The Camden Herald editorial — May 17, 2012
Driving around the past few weeks and weekends, we couldn't help but notice numerous vehicles pulled over on the sides of roads and at farm and garden centers. Yard and garage sales seem to be attracting more traffic than ever, whether it be due to a tighter family budget or the thrill of a good deal, or the environmental benefits of reusing household items. A yard sale can be a great place to find something useful, like children's clothing, or something cool, like a painting. Whimsical or practical, reusing found items is beneficial for not only people, but the environment as well. There are numerous consignment shops throughout the Midcoast as well, offering everything from furniture to clothing.
While many frequenting farm and garden centers may be opting to dress up their yards with flowers and shrubs, any number of people are also venturing into the world of vegetable gardening. Maine people always have been self-sufficient but in recent years a surge in interest of more old fashioned practices is becoming the norm. Those without sufficient yard space chose container or community garden space to nurture their green thumb. Respondents to staff questions about planting a vegetable garden all answered in the affirmative, confirming our suspicions of a local increase in vegetable gardening.
Those with black thumbs, or no space for growing, could consider a farm share program — often called Community Supported Agriculture, or CSA — that allows local farmers to receive money up-front toward operating, planting and harvest costs and the customer to receive regular installments of fresh, locally-grown produce through the growing season. The idea of CSAs has been floating around for a few years and, so far, seems to be a success.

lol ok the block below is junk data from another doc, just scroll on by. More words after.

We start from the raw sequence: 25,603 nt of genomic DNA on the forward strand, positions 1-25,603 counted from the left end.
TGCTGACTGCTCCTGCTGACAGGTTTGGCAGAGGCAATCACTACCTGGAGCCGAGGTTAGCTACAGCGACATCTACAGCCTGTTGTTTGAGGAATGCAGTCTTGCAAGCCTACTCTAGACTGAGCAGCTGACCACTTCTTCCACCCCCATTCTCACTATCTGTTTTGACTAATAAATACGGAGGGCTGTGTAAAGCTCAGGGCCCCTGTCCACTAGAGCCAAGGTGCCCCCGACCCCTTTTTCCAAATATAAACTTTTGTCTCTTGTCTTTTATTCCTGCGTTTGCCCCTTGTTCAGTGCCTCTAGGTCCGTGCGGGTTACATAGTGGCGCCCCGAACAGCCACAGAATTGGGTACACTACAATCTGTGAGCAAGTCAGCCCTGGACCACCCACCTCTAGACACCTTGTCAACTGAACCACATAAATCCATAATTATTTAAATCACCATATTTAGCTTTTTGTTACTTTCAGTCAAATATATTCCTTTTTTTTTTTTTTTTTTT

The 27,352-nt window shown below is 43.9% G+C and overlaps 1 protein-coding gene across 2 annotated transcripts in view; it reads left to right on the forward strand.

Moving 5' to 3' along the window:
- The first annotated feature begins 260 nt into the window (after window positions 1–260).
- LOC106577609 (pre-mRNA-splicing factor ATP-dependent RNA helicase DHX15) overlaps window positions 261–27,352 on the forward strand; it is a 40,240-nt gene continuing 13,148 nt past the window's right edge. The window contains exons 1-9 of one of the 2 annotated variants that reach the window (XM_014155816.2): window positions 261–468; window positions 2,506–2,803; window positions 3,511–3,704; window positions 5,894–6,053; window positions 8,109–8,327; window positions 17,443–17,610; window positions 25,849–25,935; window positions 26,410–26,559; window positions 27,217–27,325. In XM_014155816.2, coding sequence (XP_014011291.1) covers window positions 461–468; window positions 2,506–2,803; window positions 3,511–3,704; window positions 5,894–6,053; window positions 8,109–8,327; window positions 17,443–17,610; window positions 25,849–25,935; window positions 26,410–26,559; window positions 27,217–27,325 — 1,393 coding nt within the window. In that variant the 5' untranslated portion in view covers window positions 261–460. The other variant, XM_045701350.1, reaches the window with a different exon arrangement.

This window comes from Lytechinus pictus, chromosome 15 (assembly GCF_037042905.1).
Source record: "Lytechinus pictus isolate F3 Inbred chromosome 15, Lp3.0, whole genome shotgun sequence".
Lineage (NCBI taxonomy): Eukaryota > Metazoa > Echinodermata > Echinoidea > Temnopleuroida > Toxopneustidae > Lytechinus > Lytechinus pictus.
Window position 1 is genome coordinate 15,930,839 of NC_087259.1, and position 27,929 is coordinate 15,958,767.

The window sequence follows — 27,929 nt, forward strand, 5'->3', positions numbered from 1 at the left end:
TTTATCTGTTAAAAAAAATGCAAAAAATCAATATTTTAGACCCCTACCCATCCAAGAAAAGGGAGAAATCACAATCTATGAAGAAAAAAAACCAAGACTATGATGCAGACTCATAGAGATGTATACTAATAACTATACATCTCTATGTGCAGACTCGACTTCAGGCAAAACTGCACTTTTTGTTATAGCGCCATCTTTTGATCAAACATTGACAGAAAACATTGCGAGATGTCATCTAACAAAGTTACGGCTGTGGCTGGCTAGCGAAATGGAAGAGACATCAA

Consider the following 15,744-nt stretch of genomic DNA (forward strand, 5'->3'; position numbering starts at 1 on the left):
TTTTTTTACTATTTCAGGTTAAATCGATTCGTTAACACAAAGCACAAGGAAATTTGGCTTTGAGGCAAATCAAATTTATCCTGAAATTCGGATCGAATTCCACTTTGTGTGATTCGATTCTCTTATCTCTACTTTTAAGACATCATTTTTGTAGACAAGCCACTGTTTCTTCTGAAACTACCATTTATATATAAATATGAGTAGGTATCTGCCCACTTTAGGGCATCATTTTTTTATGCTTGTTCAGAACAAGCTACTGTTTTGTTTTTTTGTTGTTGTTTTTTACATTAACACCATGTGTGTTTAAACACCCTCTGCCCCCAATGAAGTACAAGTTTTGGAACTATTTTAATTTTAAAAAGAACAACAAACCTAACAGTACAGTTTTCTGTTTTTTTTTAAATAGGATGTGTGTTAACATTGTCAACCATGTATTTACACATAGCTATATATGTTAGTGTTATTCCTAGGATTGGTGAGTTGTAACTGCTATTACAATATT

Many local restaurants also are following the trend of offering local foods, and have been doing so for years. Rather than pay for shipping costs from a far away farm, local options offer a more economical solution. Fuel costs are lower for local produce as well.
With advances in growing techniques, there is rarely a need to look outside the local sphere for items that used to be considered “specialty.” Another recent local trend in the Midcoast area is the emergence of small, family-owned wineries, butcher shops and bakeries in addition to family-owned general stores. When we say family-owned, we mean Mom, Dad and kids all working in the same store; or husband and wife; or siblings. It used to be people could pick up everything they needed in one place; those types of establishments seems to be making as much of a comeback as possible. While people can't expect to pick up a computer alongside a bottle of wine or some freshly grown corn due to huge technology advances, budgeting trips and planning ahead can only benefit people in the future by saving them money and decreasing their carbon footprint, which is very politically-correct these days, and environmentally-correct at all times.
People seem to be making use of talents learned as children and turning them into careers. Careers making jelly, salsa or bread may have been traditions passed along family lines. And whatever the reason behind the trend, we love it! It's been said everything old becomes new again, and this trend is one that should stick around.
Knowing where food comes from and decreasing fuel consumption are just two of the benefits of shopping local, eating local and being local.